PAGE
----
On the 22nd of September a visitor came in with a small terrarium in hand. She was looking for someone to identify a frog she had found on the Snake Plant she recently bought from Fred Meyer. Taking a close look at the frog, I could immediately tell this was not a native Idaho frog. It was tiny! It measured about 13mm from snout to vent, but I was fairly certain it was a mature adult. The plant came from Utah so I assumed that maybe I was simply unfamiliar with the amphibians there. I measured all of its physical traits I could, sent an email to my old herpetology advisor, and prepared my mental scuba gear to dive into the literature and find the identity of this frog. Luckily before my hubris could get the best of me, my co-worker, Ana simply looked into the nearest amphibian guide and found a similar looking frog. She hypothesized that the Greenhouse frog, Eleutherodactylus planirostris, could be the identity of this frog.   

In order to check if this was true I hatched a plan. In my studies I’ve learned that frogs have species-specific advertisement calls. In other words, each species of frog produces its own unique call, and therefore each species will only react to its own call. So by playing the Greenhouse frog’s call, we could watch and see if our new friend would have a positive reaction to hearing the call. Think of it like playing “Sweet Caroline” or “Don’t Stop Believing” in a crowd to see who is from the United States.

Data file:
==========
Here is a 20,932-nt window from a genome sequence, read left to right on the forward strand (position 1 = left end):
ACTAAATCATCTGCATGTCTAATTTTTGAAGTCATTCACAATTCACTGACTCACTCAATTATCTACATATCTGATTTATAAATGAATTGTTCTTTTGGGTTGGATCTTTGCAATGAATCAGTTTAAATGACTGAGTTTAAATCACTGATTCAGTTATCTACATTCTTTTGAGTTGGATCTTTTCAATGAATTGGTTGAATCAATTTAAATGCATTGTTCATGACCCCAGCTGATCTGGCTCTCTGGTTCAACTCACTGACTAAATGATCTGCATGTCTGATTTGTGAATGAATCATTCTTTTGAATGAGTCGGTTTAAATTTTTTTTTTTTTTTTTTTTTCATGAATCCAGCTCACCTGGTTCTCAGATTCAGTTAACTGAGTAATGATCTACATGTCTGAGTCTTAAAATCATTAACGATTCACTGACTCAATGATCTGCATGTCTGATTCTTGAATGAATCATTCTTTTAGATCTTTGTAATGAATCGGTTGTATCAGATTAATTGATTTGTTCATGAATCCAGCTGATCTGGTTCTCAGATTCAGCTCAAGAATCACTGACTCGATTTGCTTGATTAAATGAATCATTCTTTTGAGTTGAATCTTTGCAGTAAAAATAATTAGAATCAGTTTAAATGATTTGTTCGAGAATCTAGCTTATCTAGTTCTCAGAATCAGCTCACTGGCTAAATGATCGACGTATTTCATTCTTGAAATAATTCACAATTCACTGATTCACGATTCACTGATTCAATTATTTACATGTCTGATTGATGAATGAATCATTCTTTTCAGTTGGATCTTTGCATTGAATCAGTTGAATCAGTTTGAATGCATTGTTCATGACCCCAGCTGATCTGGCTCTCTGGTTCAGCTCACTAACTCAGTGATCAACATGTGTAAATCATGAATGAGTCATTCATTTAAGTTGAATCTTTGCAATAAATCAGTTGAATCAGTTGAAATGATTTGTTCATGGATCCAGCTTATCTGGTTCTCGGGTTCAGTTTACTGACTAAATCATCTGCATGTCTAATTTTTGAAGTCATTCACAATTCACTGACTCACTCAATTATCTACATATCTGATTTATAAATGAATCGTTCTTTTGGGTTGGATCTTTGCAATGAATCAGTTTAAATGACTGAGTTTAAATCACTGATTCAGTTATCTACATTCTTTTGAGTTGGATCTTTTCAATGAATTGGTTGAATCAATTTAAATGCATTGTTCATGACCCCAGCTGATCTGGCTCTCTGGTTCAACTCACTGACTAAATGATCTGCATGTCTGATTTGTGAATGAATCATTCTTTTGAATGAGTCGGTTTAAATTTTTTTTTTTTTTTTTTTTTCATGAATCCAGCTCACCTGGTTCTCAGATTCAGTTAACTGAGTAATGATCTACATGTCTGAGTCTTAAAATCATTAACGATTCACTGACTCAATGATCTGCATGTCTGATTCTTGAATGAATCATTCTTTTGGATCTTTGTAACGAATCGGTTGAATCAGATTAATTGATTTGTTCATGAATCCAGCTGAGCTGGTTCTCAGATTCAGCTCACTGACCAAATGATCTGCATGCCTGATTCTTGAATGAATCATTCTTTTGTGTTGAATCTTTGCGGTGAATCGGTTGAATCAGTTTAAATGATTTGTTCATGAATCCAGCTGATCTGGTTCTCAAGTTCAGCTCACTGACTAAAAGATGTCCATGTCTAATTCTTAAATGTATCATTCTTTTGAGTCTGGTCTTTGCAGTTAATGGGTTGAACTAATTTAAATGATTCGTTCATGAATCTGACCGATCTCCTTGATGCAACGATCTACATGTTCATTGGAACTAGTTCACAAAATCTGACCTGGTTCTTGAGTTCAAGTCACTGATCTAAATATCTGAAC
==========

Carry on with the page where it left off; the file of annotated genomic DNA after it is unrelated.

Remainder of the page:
I put on the latest Greenhouse frog hits of 2020 and watched intently to see my friend’s reaction (the frog, not Ana). After one playback of the call, a still, small voice replied back or specifically a repeated call-back. This, as well as a response from my advisor, corroborated the idea that we indeed had a Greenhouse frog in our care; a direct-developing frog native to Cuba. Although this frog likely could not survive to reproduce in Idaho due to the cold and dry climate, it is a great example of just how easily invasive species can sneak into a place.

The frog was transported to the Northwest Nazarene Uuniversity herpetology lab to be put under the care of Dr. John Cossel and his students, and fed a diet of fruit flies and springtails.

~Austin Reich
AmeriCorps Member
Morrison Knudsen Nature Center, Idaho Dept. of Fish and Game
Boise, Idaho

Slip Sliding Away

Addressing receding glaciers is a slippery slope